On the other hand, done wrong, this can turn your project into a disaster. Statistically, unreliable software estimation is one of the top ten reasons for failure in software projects around the world. A wrong or absent estimation can result in unpredictable expenses, impossible deadlines and overall despondency among the team. It can break the budget, and it can break morale.
However, having a right estimation does not always mean that your project will succeed. There are a lot of contributing factors towards that. But software estimation can definitely be a valuable tool to keep your budget and timeline in check.
The question is – how to actually do it. To use it properly, we need to have a clear understanding of what it is, what part it plays in software development and what running the estimation involves.
What is software estimation?
Software estimation is the strategy to forecast the amount of money, time and resources that might be required to complete a software project – whatever mode of software that is. Like all other estimations and forecasts out there, software estimation is not 100% accurate. A 5-10% error margin must be considered to make the estimation valuable. In software companies, four internal factors tend to influence these estimations – experience, techniques, tools and processes.
There are several pros of running software estimation, including –
- Better management of uncertain situations
- Necessary adjustments made to the project plan
- Developers’ opportunity to dive into the requirements and understand the project deeply
- Understanding and managing stakeholders’ expectations
How can you perform software estimation?
Estimates often are interpreted to be just about predicting time requirements. The problem with which is that humans are not great at predicting the amount of time needed to complete a task. Which means, estimating time and cost required for a project is not easy. Many factors need to be considered to make an accurate estimation.
- Number of team members
- Complexity and size of software
- Scope of software
- Experience level of team members
- Span of product documentation
- Your knowledge about the product
Starting software estimation
Step 1: Understand the project requirements
Step 2: Prepare scope of the project – accurately
Step 3: Break the project down into smaller chunks
Step 4: Create a project plan
By combining the knowledge of your technical team, business analyst and project manager, you can truly come up with the most efficient project plan.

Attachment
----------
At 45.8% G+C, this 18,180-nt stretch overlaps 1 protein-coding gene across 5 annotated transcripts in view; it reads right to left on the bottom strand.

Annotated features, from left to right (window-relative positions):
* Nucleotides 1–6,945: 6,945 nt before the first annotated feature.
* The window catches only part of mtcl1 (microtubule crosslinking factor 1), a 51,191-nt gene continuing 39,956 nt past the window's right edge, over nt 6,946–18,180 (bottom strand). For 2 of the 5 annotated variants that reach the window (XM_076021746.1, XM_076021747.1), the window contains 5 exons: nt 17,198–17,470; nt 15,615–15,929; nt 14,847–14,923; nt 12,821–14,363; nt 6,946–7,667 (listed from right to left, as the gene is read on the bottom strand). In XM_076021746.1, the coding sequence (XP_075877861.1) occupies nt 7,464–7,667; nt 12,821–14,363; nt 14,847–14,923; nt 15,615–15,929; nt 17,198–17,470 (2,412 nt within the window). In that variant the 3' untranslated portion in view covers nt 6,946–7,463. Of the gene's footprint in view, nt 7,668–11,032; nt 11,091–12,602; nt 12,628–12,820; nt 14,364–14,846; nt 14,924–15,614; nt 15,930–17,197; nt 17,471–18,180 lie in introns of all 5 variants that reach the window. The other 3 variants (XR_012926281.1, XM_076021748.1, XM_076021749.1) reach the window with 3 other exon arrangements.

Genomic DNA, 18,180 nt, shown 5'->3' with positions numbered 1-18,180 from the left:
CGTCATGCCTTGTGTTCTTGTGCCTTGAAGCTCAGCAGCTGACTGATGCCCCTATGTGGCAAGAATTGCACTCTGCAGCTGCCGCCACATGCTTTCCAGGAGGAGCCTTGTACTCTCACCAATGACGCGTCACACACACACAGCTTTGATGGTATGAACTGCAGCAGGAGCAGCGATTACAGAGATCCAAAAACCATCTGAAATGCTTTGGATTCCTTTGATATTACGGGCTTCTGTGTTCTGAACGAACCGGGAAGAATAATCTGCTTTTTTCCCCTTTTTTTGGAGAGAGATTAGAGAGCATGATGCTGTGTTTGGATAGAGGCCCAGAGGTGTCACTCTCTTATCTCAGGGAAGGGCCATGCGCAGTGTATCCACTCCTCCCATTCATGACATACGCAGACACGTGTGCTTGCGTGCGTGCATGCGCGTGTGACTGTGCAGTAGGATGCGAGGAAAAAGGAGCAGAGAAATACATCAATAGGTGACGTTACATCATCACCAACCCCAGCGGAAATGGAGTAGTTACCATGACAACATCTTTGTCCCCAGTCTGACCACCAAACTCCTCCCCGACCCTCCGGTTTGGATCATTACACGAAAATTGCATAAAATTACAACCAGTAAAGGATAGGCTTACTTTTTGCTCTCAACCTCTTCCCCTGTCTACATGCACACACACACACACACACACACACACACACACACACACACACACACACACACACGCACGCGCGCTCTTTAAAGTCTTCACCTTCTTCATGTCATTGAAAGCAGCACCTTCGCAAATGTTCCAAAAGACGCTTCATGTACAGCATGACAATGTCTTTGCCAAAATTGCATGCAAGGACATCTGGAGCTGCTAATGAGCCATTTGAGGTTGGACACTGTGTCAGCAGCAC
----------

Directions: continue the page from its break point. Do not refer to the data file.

Step 5: Make the project tech-savvy
Step 6: Select your software estimation technique
This estimation technique involves dividing the project into smaller chunks of work so that you can better estimate the time and resources required to complete each part. Estimating requirements for a big project can be difficult. Not only in terms of time, but also in terms of dependency. When you build an app, there are going to be many co-dependencies among the features and tasks in the project. Failing to estimate these dependencies beforehand can result in blockers that reduce your efficiency and lengthen your time-to-market.
To follow the bottom-up approach,
- First, divide the complex project into small chunks.
- Estimate the complexity of each chunk of tasks.
- Estimate the overall time to complete each chunk and, as a result, the whole project.
While doing this, try and keep in mind that the time requirement for each task should be estimated based on its complexity.
Once time estimations are made for each task, an estimated time is calculated for each phase of the project, and then for the whole project. As the estimated time is summed up from smaller to larger parts, this technique is called the bottom-up technique.
If you have done a project quite similar to this one in the past, the analogy can be quite helpful making this estimation technique a good choice for you. Software development companies tend to prefer this model when information about the project is limited or insufficient.
This technique is great for limiting inflated estimates. It is a simple technique that can be done by individual team members and then compared to come up with the most effective estimate.
The PERT technique is also known as the three point technique as it requires estimations from three data points.
- Best scenario or optimistic estimation
- Worst scenario or pessimistic estimation
- Most-likely scenario or realistic estimation
These estimations are then used to calculate the final one where
Final estimation = (Optimistic estimation + 4*Realistic estimation + Pessimistic estimation)/6
These estimation techniques can give you a good idea of how much time and resources might be needed to complete a project successfully. However, in our projects, we add a 10% buffer that usually represents testing and project management.
Why should you perform a software estimation?
If you think it is unnecessary, think again. Because there is a very high chance that you will regret not investing in software estimation further down in your project. Software estimation processes can be overwhelming in the beginning, especially when you and your team have minimal experience running a project. However, with time, the skill grows and you, too, will be able to understand how to effectively and efficiently run a software estimation making your projects stronger and well-planned.